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Old 10-22-2009, 04:19 AM   #11
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There must be a textured vinyl material out there like wall paper or something. Check out this lexus:
I wonder where they got that stuff?
http://green.autoblog.com/2009/02/16...nt-than-paint/
http://www.fastskinz.com/
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Old 10-22-2009, 06:43 AM   #12
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I look into the future, an industry making fibergalss or vinyl dimple panels to retrofit cars. The Pontiac Fiero with its plastic body panels could do a dimple car. The electric Sparrow had dimples behind the fenders to have air release from the fenders and thus getting rid of the stickieness of drag. Like the Holy Cow said about his Golf having dimple panels underneath, breaking up drag.

Update that to the future and we could have manufacturers making purpose built dimple cars, headlights and turn signals inside the dimples, can't dimple the glass though. lol

I guess how the mathematics of it works is by causing a ruffled air area above the surface and the air lubricates itself, making the air slipprier. Hard edges that create drag are now rounded by the layer of disturbed air around it. Somebody check my math.

Like the Mythbusters golf ball car, it is a thing of beauty, kind of like some retro 60's or 70's art, if IKEA were to design a car, it would probably look like the golf ball car. Now sell it to the American people, the dimple Hummer, dimple Escalade, dimple Jeep, or a dimple 18 wheeler with a 53 foot box trailer covered in dimples. Better yet, dimple the Prius, I am going to have to stop now, I'm going to dimple everything.
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Old 10-22-2009, 07:32 AM   #13
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Runners will be wishing for cellulite and acne pocks...

But seriously, I wonder if a thermal roller set up could dimple everyone's favorite prototyping and belly skin material - coroplast? 4x8 sheets could easily be run through a roller press, and the material is thick enough to accept a dimple.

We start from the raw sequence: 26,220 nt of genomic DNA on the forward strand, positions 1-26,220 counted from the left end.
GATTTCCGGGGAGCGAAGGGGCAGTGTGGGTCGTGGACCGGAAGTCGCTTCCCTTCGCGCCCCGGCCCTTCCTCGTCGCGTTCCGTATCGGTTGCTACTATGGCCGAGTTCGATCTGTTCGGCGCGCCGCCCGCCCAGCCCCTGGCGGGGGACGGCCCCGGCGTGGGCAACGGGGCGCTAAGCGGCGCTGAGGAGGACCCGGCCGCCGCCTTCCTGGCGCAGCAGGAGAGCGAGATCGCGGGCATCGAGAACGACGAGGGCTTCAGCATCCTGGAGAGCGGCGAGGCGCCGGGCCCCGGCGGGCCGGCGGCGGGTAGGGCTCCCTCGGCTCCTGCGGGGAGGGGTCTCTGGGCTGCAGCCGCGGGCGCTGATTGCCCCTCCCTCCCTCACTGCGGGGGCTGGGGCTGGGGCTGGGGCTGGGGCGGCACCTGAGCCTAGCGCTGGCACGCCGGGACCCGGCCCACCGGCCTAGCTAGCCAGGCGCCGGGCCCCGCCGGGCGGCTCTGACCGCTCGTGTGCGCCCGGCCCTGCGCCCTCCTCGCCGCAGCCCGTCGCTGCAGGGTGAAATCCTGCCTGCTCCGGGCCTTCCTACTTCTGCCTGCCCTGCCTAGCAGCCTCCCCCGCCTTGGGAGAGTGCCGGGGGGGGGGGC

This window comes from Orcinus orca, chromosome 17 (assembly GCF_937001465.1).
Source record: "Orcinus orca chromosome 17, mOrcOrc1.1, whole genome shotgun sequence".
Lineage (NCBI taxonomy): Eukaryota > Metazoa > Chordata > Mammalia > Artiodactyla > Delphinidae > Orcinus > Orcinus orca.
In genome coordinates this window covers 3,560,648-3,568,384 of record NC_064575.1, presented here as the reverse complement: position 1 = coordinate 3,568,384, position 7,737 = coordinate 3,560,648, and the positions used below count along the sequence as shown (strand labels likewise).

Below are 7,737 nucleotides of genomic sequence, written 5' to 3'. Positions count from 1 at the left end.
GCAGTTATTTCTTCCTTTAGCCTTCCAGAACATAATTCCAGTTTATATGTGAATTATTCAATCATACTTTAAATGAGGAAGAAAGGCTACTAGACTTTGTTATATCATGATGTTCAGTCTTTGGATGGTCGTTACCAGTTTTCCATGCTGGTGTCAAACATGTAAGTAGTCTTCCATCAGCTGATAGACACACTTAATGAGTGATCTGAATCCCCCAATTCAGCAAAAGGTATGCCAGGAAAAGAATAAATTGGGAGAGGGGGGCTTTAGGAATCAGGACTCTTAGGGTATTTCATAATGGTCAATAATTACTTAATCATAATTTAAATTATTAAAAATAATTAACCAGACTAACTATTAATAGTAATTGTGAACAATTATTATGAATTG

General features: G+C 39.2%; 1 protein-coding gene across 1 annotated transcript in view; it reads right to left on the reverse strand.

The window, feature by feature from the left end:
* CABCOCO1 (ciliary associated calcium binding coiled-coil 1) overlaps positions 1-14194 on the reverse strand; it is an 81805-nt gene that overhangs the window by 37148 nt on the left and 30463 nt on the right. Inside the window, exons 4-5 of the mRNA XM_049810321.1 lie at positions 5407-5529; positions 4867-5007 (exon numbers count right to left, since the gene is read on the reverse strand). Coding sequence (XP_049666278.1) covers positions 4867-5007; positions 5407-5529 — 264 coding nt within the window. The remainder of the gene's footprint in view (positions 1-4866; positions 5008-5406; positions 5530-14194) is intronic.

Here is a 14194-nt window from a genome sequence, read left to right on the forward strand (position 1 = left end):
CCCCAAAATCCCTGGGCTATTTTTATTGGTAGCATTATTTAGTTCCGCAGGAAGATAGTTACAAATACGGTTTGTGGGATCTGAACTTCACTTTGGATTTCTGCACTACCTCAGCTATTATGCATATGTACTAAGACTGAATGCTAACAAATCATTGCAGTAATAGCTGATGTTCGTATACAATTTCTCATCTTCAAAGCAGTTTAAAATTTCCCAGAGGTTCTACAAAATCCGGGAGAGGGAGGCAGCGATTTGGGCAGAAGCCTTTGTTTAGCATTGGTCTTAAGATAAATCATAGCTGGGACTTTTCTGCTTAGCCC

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Old 10-22-2009, 06:55 PM   #14
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Originally Posted by dkjones96 View Post
Hail damage doesn't count?
Why aren't auto manufactures looking at this?
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Old 10-22-2009, 06:57 PM   #15
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Like the Mythbusters golf ball car, it is a thing of beauty, kind of like some retro 60's or 70's art, if IKEA were to design a car, it would probably look like the golf ball car. Now sell it to the American people, the dimple Hummer, dimple Escalade, dimple Jeep, or a dimple 18 wheeler with a 53 foot box trailer covered in dimples. Better yet, dimple the Prius, I am going to have to stop now, I'm going to dimple everything.
So if my G/Fs *** is dimpled, is she more aerodynamic???
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Old 10-22-2009, 06:59 PM   #16
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Why clay? They could've use something a little lighter. Who sez that the extra weight plus the aero effect didn't affect the results? Did they do 850lbs of clay spread over the entire car without the dimples and check that?
Yes, the dimples removed clay, so they threw it back inside the car, so weight was the same. It was smooth clay vs dimpled clay.
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Old 10-22-2009, 07:11 PM   #17